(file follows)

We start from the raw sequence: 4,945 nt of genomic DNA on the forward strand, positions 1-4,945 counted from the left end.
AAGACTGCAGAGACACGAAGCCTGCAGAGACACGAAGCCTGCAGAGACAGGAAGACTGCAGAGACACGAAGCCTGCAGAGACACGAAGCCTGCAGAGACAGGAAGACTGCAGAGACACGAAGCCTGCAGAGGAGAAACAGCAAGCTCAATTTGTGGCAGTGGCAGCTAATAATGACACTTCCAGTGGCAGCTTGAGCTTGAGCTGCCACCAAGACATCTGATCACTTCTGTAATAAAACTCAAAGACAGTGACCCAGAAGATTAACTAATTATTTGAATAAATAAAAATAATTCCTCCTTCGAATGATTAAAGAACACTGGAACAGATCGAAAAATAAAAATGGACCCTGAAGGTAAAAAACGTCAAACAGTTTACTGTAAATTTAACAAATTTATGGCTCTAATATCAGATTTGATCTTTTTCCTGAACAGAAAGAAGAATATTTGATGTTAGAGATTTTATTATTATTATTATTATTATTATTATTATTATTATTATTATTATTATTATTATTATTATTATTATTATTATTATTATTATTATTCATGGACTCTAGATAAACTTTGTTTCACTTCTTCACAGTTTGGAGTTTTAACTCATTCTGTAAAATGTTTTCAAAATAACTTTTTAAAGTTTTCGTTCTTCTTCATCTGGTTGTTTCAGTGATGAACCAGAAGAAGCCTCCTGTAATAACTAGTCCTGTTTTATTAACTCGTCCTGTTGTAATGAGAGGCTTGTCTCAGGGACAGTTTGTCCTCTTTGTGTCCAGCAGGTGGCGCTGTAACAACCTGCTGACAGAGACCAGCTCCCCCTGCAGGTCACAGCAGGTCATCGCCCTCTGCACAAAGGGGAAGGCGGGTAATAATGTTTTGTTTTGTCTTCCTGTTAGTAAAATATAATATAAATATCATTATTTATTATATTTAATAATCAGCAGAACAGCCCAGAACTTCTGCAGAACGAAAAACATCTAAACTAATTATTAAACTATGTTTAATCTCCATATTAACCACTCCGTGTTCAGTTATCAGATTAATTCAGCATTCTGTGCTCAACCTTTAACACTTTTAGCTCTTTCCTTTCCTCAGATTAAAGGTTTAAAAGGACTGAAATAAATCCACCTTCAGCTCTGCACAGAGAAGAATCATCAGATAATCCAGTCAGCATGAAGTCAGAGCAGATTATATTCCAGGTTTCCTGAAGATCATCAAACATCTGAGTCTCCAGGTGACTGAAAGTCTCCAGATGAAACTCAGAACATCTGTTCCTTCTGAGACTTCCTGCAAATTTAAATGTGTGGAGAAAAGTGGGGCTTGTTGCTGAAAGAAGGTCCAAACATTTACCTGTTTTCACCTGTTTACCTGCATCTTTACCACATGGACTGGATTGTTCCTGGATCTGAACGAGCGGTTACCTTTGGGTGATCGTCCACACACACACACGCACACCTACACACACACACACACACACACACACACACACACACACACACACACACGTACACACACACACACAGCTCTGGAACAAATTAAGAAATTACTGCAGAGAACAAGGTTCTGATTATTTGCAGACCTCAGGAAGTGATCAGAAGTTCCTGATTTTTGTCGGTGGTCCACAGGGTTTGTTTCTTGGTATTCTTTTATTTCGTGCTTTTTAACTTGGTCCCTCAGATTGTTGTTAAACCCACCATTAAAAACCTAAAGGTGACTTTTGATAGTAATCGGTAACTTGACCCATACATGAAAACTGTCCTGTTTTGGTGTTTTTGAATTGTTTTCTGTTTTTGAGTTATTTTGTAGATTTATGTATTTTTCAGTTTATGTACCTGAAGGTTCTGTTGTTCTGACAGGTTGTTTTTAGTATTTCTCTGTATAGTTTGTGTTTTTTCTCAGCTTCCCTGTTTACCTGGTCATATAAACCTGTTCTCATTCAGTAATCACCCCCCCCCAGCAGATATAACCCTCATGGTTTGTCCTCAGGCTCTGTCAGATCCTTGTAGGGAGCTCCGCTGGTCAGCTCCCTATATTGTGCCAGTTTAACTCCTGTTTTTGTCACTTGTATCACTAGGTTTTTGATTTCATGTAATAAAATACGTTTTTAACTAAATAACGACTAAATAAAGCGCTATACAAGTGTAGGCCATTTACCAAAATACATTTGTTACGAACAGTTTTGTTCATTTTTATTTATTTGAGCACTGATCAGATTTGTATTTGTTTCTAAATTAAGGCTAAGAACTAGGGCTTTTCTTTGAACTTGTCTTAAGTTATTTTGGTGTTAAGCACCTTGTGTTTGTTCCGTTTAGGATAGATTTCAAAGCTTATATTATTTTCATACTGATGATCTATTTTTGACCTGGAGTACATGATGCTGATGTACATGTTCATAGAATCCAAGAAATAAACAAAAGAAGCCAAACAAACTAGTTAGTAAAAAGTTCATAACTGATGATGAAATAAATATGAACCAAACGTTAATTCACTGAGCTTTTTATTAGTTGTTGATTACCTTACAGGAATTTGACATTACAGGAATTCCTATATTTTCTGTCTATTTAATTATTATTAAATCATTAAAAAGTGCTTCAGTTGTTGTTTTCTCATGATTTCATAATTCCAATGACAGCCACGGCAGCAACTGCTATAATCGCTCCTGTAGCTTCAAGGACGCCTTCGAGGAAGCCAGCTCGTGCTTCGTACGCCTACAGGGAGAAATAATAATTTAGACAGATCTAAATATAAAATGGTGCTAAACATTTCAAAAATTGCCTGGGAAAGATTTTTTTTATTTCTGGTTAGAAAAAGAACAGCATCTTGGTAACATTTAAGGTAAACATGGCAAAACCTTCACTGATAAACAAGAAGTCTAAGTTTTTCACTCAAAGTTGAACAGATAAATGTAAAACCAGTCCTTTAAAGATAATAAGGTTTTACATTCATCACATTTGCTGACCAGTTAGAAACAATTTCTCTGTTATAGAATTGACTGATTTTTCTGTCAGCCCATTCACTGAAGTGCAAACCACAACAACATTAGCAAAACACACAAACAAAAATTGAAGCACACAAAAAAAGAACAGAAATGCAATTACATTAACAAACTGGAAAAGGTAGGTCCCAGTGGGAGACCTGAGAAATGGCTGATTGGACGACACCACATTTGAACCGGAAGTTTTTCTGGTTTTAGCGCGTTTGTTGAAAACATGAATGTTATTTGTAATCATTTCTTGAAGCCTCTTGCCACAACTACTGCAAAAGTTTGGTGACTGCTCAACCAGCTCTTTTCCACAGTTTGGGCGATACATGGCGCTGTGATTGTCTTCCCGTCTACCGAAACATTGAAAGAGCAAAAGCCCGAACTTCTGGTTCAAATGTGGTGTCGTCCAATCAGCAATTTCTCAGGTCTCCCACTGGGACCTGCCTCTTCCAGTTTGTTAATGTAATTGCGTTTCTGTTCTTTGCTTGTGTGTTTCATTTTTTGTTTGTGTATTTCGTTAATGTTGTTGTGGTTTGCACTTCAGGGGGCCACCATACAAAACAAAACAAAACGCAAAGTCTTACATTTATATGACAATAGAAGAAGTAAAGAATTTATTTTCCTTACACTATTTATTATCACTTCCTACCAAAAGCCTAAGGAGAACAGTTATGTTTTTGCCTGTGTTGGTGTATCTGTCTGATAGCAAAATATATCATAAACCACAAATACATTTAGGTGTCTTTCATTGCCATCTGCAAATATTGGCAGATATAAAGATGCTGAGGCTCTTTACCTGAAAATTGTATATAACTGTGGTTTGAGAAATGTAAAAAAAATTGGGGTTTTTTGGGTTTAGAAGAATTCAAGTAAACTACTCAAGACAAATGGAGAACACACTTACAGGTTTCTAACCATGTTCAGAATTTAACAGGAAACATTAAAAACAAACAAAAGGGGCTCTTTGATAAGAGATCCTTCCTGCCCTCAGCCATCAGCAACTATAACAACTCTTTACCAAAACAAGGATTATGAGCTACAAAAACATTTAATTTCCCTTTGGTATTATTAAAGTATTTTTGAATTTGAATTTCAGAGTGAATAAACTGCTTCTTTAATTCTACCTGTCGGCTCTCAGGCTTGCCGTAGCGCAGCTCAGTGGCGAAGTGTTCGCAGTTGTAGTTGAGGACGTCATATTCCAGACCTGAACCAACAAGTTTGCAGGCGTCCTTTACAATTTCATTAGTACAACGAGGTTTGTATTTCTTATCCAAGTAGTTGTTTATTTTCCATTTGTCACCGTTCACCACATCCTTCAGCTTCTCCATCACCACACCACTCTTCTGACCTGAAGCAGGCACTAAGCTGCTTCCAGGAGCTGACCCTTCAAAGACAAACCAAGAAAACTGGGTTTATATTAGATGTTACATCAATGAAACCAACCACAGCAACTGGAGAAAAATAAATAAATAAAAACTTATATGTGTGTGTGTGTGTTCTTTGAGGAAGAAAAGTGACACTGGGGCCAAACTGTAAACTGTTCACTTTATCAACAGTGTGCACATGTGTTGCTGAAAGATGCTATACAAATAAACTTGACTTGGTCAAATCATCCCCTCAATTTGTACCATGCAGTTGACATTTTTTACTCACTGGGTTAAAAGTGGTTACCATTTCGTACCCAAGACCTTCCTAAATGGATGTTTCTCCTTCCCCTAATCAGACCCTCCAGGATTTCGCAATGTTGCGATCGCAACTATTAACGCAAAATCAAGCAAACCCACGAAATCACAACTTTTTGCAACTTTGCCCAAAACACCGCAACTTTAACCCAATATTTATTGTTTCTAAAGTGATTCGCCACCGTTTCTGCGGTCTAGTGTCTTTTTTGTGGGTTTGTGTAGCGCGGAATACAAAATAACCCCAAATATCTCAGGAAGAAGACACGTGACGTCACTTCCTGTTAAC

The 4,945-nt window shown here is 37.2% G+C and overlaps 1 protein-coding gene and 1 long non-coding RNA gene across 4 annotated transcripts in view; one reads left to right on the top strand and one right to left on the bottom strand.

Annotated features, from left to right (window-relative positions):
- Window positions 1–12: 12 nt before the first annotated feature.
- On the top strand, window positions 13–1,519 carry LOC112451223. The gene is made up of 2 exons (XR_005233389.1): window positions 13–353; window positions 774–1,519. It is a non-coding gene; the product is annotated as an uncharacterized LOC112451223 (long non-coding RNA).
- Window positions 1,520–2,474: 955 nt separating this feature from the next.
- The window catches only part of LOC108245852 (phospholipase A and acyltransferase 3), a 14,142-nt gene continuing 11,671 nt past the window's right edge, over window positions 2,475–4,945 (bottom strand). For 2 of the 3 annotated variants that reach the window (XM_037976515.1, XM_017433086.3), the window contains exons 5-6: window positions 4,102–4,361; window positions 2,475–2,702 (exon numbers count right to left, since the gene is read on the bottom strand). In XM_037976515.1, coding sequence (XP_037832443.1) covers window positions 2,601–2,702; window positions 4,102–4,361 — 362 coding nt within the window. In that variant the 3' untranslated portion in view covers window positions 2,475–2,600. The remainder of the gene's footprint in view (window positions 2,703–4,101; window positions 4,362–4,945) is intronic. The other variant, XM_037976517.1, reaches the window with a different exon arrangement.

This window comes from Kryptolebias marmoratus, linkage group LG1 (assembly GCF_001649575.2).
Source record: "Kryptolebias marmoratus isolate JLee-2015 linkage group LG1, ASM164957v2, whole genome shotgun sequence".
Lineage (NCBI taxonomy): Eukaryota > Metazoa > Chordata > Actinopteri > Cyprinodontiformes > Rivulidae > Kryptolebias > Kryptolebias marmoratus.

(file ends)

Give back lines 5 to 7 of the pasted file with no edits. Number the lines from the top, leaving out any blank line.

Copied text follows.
- Window positions 1–12: 12 nt before the first annotated feature.
- On the top strand, window positions 13–1,519 carry LOC112451223. The gene is made up of 2 exons (XR_005233389.1): window positions 13–353; window positions 774–1,519. It is a non-coding gene; the product is annotated as an uncharacterized LOC112451223 (long non-coding RNA).
- Window positions 1,520–2,474: 955 nt separating this feature from the next.